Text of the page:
Direct and maternal selection responses of piglet survival and birth weight at the piglet level are analysed using a Bayesian threshold-linear model. In addition, a linear model is particularly appropriate for the analysis of the direct selection responses of survival, reproduction and birth weight traits at the sow level.
A research study by Tuan Q. Nguyen from the Department of Agriculture, Horticulture and Engineering Sciences, Roslin Institute in Edinburgh, Scotland in 2023 showed that selection for piglet survival was highly successful, with significant improvement in the target trait, piglet survival during the nursing period, especially when selecting for the maternal genetic effect.
In addition, various favourable correlated responses such as improvement in piglet survival at birth and piglet birth weight were observed. Furthermore, one of the most notable results of this study was that selection for direct genetic effect and selection for both direct and maternal genetic effects could magnify the negative association between direct and maternal genetic effects in piglet survival and thus reduced its overall genetic improvement.
Moreover, the study results suggested that piglet birth weight and sow litter size uniformity can be achieved by selection to reduce their variations.
Due to canalised selection, the animals in the population have a more or less strong tendency to develop into adults of the favoured type
The same research study also explored the opportunity of using canalised selection to enhance the uniformity of litter size and birth weight to improve piglet survival. Canalised selection is described as a type of natural selection that tends to remove those alleles which render the developing animal sensitive to the potentially disturbing effects of environmental stresses and builds up genotypes producing the optimum phenotype even under suboptimal or unusual environmental situations.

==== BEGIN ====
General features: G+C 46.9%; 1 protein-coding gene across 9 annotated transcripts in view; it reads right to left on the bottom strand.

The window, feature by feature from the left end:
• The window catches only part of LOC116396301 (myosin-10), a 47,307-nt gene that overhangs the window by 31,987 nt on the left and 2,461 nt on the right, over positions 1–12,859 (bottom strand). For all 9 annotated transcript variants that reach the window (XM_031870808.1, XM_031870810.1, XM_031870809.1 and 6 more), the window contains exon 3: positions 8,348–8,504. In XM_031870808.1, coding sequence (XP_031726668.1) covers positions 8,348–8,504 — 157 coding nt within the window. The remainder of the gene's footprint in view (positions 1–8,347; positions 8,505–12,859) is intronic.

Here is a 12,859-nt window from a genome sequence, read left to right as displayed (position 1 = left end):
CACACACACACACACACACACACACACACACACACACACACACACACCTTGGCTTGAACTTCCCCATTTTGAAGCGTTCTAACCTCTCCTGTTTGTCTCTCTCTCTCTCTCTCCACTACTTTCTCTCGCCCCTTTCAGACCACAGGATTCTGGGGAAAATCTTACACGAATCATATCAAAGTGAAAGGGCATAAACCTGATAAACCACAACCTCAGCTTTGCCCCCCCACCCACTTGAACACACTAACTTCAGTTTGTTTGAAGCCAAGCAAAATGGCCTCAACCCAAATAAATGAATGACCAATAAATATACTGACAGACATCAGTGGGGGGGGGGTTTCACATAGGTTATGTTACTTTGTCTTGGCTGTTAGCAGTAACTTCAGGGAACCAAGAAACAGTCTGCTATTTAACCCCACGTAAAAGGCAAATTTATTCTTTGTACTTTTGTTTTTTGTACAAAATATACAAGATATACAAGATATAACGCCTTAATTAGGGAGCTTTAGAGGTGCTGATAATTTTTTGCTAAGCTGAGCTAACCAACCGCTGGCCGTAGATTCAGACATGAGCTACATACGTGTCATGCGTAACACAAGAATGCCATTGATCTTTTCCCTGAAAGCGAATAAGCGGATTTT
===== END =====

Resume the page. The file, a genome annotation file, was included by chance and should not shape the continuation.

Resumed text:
Due to canalised selection, the animals in the population have a more or less strong tendency to develop into adults of the favoured type. The results of this study showed that selecting for lowering environmental standard deviation of litter size led to favourable responses, for example, increased litter size and piglet survival rate per litter during the nursing period and decreased standard deviation of piglet birth weight within the litter, while having no effect on average piglet birth weight per litter.
Since selecting for increased piglet survival rate per litter during the nursing period, for reduced environmental standard deviation of litter size and for reduced standard deviation of piglet birth weight improved survival during the nursing period, a weighted combination of these traits could be the optimal solution to improve piglet survival without reducing litter size.
Precision breeding is a useful breeding methodology that contributes to introducing desirable traits in livestock without the need for years of cross-breeding. In addition, precision breeding for enhanced survival rate improves piglet health and welfare, while preventing financial losses and ensuring affordable solutions for swine farmers. Both direct and maternal genetic effects are involved in piglet survival rate; thus it is necessary to consider data at individual level, sow level and litter level to develop selection schemes for improved piglet survival rate.